Trail runners are designed to get wet and dry fast. Just make sure you buy a good pair of merino wool hiking socks (my favorite). Merino wool socks are comfortable when wet and dry extremely fast. You won’t have to worry about blisters after switching over to merino wool. You’d be surprised that you can wear wool socks all year round. Wool is warm in the winter and cool in the summer. Check out another one of my posts explaining why hiking socks are worth buying for more information.
Hiking Boots vs Trail Runners
So are there any benefits to wearing hiking boots? Why are they still on the market if trail runners are so much better? I think they’re crazy, but some people actually prefer hiking boots. Personally I think the added weight on your feet outweighs any potential benefits, but they can be fine on short hikes in inclement weather. The table below will explain a few of the differences between boots and trail runners.
|Hiking Boot: Advantages||Trail Runner: Advantages|
|Added Stability: It’s hard to describe the added stability you get from hiking boots. The tight lacing and high sidewalls make your feet feel planted on the ground. This is great in technical terrain when slipping could lead to serious injury.||No Break In Period: Hiking boots can take weeks to break in and you still might end up with blisters and chafing issues. Trail runners are comfortable right out of the box.|
|Extreme durability: It will take a long time to wear through hiking boots (1000s of miles). Dry rot is your worst enemy.||Breathability: There are 2 main advantages when it comes to breathability. Your feet will get less sweaty on dry days and shoes will dry faster in wet conditions. Plan on wearing merino wool socks so you’re comfortable in wet conditions.|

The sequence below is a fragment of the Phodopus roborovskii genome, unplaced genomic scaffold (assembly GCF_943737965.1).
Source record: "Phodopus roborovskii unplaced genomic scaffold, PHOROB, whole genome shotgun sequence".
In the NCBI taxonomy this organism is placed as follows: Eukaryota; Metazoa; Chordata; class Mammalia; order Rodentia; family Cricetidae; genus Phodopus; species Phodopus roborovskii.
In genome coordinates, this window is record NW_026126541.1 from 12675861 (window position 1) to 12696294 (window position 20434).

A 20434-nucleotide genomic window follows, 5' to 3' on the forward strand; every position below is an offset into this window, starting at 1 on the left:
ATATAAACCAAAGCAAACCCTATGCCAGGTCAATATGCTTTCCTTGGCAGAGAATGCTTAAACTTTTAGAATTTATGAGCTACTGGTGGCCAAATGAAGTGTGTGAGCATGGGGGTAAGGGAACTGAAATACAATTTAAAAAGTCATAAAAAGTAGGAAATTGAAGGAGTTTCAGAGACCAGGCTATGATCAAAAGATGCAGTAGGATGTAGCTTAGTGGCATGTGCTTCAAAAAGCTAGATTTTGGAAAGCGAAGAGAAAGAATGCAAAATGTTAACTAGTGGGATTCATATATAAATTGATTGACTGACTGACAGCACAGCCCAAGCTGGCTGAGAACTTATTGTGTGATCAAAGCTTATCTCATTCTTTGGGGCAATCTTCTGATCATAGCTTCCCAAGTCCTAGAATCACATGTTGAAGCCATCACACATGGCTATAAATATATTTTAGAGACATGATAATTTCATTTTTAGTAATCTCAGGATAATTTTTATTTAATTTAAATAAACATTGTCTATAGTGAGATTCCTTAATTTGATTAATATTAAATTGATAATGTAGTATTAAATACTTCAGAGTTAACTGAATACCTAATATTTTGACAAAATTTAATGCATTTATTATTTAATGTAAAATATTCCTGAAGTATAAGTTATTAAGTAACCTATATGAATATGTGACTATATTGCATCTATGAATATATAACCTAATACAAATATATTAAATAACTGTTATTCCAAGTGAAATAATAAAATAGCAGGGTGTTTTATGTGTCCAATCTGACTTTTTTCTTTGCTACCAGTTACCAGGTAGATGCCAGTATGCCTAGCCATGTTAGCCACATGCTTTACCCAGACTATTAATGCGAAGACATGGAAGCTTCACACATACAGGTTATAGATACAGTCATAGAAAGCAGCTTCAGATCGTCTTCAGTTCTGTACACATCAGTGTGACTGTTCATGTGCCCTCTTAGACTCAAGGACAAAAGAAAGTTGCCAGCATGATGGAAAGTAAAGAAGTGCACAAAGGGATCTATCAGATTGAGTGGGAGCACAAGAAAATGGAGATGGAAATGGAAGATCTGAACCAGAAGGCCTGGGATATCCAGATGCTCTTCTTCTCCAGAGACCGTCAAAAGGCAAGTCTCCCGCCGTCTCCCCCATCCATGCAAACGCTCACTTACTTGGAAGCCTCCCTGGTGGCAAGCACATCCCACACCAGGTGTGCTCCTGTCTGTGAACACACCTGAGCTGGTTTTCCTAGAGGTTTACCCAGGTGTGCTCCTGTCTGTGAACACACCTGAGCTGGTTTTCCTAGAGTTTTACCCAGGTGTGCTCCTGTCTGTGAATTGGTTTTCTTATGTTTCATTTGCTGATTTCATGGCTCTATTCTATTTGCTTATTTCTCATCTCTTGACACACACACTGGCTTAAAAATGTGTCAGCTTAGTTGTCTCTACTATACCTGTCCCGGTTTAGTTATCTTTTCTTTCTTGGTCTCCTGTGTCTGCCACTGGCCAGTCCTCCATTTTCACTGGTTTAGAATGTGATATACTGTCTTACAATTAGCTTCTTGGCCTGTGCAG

|Foot and ankle protection: There’s less chance of rolling your ankle in hiking boots. However, the high ankles and added sidewall thickness add weight to your boot.||Lightweight: I could easily run a 10k in my trail runners. The lightweight design allows you to keep a fast pace over a long distance.|
|Waterproofing: Waterproofing can be a good or bad thing. It’s nice for getting through puddles, but it will lead to sweating and blisters. Merino wool socks (my favorite) can help prevent blisters in wet conditions.||Dry Fast: Trail runners are designed to let water in and dry out fast so they take some getting used to. Always wear merino wool socks (my favorite) to prevent blisters and speed up drying times.|
|Warmer: Warmth is great on cold weather hikes, but leads to sweating and blisters in the summer. Waterproofing makes matters worse since there’s nowhere for the sweat to go.||Cool In Summer: The mesh sidewalls and lightweight design makes trail runners cool in the summer. You won’t have to worry about sweaty, worn down feet after a long hike.|
|All Around Traction: Good all around traction for every situation. You only need one pair of boots for everything. There’s less traction options for various terrain.||Traction Options: A wide range of traction options for any type of trail condition. I have a second pair of mud running shoes that have longer spikes for hiking mucky/muddy conditions.|
|Hiking Boot: Disadvantages||Trail Runner: Disadvantages|
|Heavy/Bulky: Hiking boots aren’t comfortable compared to traditional shoes. There’s an old saying “a pound on your feet equals five pounds on your back”. That’s not entirely accurate, but you’ll notice a huge difference on longer backpacking trips.||Less Durability: I’ve had the same pair of hiking boots for a decade and they’re still in decent shape. In that same timeframe I’ve went through 10 pairs of trail runners. Mesh uppers will not last as long as traditional leather hiking boots.|
|Need a Break In Period: I recommend wearing your hiking boots around the house for 2-3 weeks before stepping foot on the trail.||Less Support: Stick to hiking boots if you have ankle issues. Less support and stability can lead to injury.|
People Thru Hike The Appalachian Trail Barefoot
There was one major thing that changed my mind about hiking boots. My friends father was talking to me about his most recent thru-hike of the Appalachian trail. All the usual conversations came up about drop-off points, pack weight, etc, but then we started talking about trail footwear.